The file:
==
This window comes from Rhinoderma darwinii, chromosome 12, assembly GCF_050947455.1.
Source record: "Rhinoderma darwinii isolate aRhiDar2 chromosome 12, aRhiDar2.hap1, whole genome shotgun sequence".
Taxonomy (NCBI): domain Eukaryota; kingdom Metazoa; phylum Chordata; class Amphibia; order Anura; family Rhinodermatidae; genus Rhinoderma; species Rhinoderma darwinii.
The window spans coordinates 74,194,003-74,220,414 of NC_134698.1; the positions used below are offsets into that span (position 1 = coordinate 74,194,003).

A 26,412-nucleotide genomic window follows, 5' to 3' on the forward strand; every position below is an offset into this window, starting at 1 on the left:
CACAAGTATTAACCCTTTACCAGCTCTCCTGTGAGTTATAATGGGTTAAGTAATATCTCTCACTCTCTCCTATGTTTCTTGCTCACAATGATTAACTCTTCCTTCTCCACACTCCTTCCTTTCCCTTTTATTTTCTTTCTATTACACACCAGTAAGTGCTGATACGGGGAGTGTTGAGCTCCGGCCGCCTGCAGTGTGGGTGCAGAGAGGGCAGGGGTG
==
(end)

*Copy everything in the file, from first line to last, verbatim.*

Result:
This window comes from Rhinoderma darwinii, chromosome 12, assembly GCF_050947455.1.
Source record: "Rhinoderma darwinii isolate aRhiDar2 chromosome 12, aRhiDar2.hap1, whole genome shotgun sequence".
Taxonomy (NCBI): domain Eukaryota; kingdom Metazoa; phylum Chordata; class Amphibia; order Anura; family Rhinodermatidae; genus Rhinoderma; species Rhinoderma darwinii.
The window spans coordinates 74,194,003-74,220,414 of NC_134698.1; the positions used below are offsets into that span (position 1 = coordinate 74,194,003).

A 26,412-nucleotide genomic window follows, 5' to 3' on the forward strand; every position below is an offset into this window, starting at 1 on the left:
CACAAGTATTAACCCTTTACCAGCTCTCCTGTGAGTTATAATGGGTTAAGTAATATCTCTCACTCTCTCCTATGTTTCTTGCTCACAATGATTAACTCTTCCTTCTCCACACTCCTTCCTTTCCCTTTTATTTTCTTTCTATTACACACCAGTAAGTGCTGATACGGGGAGTGTTGAGCTCCGGCCGCCTGCAGTGTGGGTGCAGAGAGGGCAGGGGTG